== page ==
As the Chartres Pilgrimage went ahead with vastly reduced numbers (see ND Chretiente), the English chapters had need of an alternate route to keep alive the Pentecost spirit.  Thanks to the inspiration of Tim O'Callaghan, we determined to undertake the 50 mile journey from the Shrine of St. Augustine in Ramsgate, Kent, to the Shrine of Our Lady of the Assumption and St. Simon Stock at The Friars (aka Aylesford Priory).  And so it came to pass that an enthusiastic band of 90 pilgrims of all ages (oldest 80+; youngest -1) set off on the morning of Saturday, 22 May, fortified by High Mass at the Shrine celebrated by Father Christopher Basden who was for many years National Chaplain to the British chapters to Chartres.  3 miles away we reached the Cross of St. Augustine marking the spot where Augustine met King Ethelbert and gave his first sermon on English soil.  We passed by Minster Convent which is the oldest continuously inhabited dwelling in England currently occupied by Benedictine Nuns (the remnants of German immigrants who took over the convent shortly before the Second World War).  Eventually, we made our way to the centre of Medieval Christianity, Canterbury, where we had time to visit St. Martin's Church, the first Church used by St. Augustine when he began his ministry, before concluding the day with Benediction at St. Thomas of Canterbury Church where we were also privileged to be able to venerate the relic of the martyred saint.  In the morning, Pentecost Sunday, a Missa Cantata took place in the Chapter House at Canterbury -- perhaps the first ever Catholic Mass to be said in this building which was built for the monks of the former monastery to conduct their formal business.  Our goal on the second day was a Hostel/Campsite at Doddington (near Sittingbourne) where we would spend the night before embarking for our final destination of Aylesford Priory.  In addition to setting off late after Mass, we encountered a deal of mud which made the going heavy, so the decision was taken to take a straighter, if less picturesque, route to the campsite.  We had an appointment at the local pub for dinner at 6:30 pm and arrived 20 minutes late.  The refreshment was welcome and we made our way to the campsite thereafter.  Unfortunately, the weather really set in and the scheduled All Night Adoration had to be cancelled as a result.  As Father Faustinus had celebrated Mass earlier and put one of the consecrated Hosts in the tabernacle in preparation for the Benediction, Our Lord was present with us overnight and Friar Deo Gratias stayed up all night to keep Him company.  Several of the pilgrims paid a visit during the night despite the conditions.  The next morning dawned clear and sunny and a wonderful smell of May greeted us as we began the final leg of the journey.  This was mainly cross-county through some very beautiful countryside.  There is a reason why they call Kent "the Garden of England."  At times it was quite breathtaking.  There were also a surprising number of horses enroute and a few were very nervous of the flags we were carrying.  While we were half an hour late leaving the campsite, we made good time to our first stop at the pleasant village of Bredgar, arriving just in time for the local post office/shop/cafe to open to rather more clients than I think they were expecting!  We were aiming to stop for lunch at the Black Lion at Thurnham, where we had taken the precaution of advising them that a large group would be passing through.  However, our advance guard of vehicles soon advised us that the pub was not prepared for such a group and, initially, they refused to welcome us at all!  This set off a semi-comical scouring of the countryside for pubs which would accept our business while we tried to make our way thither.  In the meantime, our Juventutem-style chapter, St. Alban, managed to lose the end of the other chapter and the phones were ringing to say that they were in the middle of the field!  Poor Tim was trying to plot our route through open countryside while his phone was ringing with various messages and this resulted in his phone running through its charge.  As we were following GPS on the phone, this could have been a disaster!  Fortunately, he had had the foresight to bring a reserve charge, so we decided to proceed to Thurnham ignoring the subsequent phone calls and, when we arrived, we found that the pub had, perhaps on seeing business directed to the competition, changed its mind and would accept the group scattered around various parts of its outdoor premises.  St. Alban also managed to find their way there, so all was well!  On to Aylesford!  The weather forecast for the afternoon had been pretty poor, and we were treated to a number of showers and increasingly grey skies as we travelled the remaining 6 miles to Aylesford.  As the Mass at Aylesford was to be outdoors, we prayed very hard for a break in the clouds for the duration of the Mass.  Mass was scheduled for 4:30 pm and we were expected to arrive an hour earlier at 3:30pm.  However, we were behind schedule, so there was increasing concern that we would not be there by 4:30 pm and we also received a phone call from the Prior to say that the gates were locked at 5 pm!  We ploughed on; a little quicker than hitherto.  In the event, we arrived on the dot of 4:30 pm.  High Mass began at 5 pm celebrated by Canon Martin Edwards with Fr Basden as Deacon and Fr. Tim Finigan as Subdeacon.  Fr. Finigan also preached.  The weather held until the singing of the Gospel when there was the most extraordinary hail shower!   Poor Fr. Basden hurried through the singing of the Gospel with the hail pelting down (as the Gospel was sung in the open air) and the procession scurried under cover at its conclusion.  By the time Fr. Finigan began his sermon, however, the hail had stopped -- the only evidence being a very wet ground!  Thereafter, it was a very fair May evening.  Our prayers had been answered -- no rain!  It was a wonderful Pilgrimage, full of incident, and a fitting honour to Our Lady, to the Sacred Heart, and to the Holy Ghost as the Pilgrimage to Chartres took a detour through the Kent countryside!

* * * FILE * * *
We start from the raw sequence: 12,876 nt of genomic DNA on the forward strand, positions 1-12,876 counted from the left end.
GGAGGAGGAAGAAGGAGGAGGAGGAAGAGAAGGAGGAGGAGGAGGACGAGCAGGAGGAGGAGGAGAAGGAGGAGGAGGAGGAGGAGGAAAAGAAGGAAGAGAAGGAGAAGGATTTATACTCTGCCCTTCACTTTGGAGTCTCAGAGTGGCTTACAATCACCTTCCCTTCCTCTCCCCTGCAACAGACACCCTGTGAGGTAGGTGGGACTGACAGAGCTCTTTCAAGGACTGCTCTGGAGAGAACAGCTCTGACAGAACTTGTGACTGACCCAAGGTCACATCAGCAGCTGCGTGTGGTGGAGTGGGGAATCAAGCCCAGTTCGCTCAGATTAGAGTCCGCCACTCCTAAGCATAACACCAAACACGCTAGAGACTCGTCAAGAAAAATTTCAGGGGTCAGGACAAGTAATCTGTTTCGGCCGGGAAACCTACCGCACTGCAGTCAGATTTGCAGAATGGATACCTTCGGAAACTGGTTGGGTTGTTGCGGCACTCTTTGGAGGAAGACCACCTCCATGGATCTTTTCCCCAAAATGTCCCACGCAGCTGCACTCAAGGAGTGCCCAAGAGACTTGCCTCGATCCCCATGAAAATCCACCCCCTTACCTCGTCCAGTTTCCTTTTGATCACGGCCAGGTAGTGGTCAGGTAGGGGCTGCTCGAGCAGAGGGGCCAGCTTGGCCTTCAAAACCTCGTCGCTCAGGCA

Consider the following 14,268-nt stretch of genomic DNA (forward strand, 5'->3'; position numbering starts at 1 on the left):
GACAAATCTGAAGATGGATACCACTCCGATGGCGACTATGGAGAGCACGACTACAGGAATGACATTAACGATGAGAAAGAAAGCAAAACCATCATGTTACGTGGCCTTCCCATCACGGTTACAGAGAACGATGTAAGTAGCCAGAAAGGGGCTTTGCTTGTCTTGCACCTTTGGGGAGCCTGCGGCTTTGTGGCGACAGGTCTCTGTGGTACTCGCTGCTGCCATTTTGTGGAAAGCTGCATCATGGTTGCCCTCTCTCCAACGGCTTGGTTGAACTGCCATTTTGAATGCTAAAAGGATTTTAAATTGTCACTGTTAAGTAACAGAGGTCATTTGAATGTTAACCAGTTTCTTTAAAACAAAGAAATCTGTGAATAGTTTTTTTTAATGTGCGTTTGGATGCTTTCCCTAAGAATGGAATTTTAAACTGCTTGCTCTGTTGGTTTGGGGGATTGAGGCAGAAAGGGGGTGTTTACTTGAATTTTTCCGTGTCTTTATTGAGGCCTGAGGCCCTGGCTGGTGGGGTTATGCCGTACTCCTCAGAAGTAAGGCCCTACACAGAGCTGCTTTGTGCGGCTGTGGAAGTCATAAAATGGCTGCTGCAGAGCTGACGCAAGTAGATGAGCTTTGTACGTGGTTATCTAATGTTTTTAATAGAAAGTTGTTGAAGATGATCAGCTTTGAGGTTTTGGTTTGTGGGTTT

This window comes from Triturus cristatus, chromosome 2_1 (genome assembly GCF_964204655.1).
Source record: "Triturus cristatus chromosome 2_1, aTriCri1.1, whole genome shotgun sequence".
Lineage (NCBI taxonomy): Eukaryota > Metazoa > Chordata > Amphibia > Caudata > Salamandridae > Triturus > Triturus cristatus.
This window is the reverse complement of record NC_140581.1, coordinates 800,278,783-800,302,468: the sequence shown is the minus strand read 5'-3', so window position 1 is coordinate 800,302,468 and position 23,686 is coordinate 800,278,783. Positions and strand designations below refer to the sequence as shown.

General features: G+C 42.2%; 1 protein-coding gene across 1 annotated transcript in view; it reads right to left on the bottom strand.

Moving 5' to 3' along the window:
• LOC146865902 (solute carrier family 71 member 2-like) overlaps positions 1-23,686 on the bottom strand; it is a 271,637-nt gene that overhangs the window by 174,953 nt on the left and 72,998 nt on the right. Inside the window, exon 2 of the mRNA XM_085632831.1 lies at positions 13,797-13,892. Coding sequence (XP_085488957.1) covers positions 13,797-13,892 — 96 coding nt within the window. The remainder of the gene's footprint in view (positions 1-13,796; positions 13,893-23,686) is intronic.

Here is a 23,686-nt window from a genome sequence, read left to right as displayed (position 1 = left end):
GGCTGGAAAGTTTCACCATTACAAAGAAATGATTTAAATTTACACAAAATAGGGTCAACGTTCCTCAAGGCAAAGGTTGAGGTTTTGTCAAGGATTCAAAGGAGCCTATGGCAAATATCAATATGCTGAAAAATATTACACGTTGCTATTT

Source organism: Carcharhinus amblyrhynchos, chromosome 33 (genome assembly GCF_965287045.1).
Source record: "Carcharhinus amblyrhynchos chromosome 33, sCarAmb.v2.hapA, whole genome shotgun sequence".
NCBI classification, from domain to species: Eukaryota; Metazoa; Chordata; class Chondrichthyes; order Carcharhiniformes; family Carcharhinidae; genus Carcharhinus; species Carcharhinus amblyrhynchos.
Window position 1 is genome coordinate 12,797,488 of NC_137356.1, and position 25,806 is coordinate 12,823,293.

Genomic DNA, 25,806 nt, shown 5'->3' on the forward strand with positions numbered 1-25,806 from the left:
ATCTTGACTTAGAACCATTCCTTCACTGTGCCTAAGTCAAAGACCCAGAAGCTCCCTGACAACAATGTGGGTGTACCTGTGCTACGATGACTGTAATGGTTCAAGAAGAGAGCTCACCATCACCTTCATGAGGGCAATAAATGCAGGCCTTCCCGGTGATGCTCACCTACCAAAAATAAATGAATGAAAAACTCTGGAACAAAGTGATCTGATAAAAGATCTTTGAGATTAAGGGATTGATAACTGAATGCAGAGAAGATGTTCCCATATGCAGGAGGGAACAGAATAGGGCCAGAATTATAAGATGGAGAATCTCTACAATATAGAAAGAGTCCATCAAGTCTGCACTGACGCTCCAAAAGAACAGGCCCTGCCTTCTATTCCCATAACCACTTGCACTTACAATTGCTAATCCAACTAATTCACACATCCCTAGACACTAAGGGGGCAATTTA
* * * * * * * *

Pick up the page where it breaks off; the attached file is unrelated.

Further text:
No comments:

Post a Comment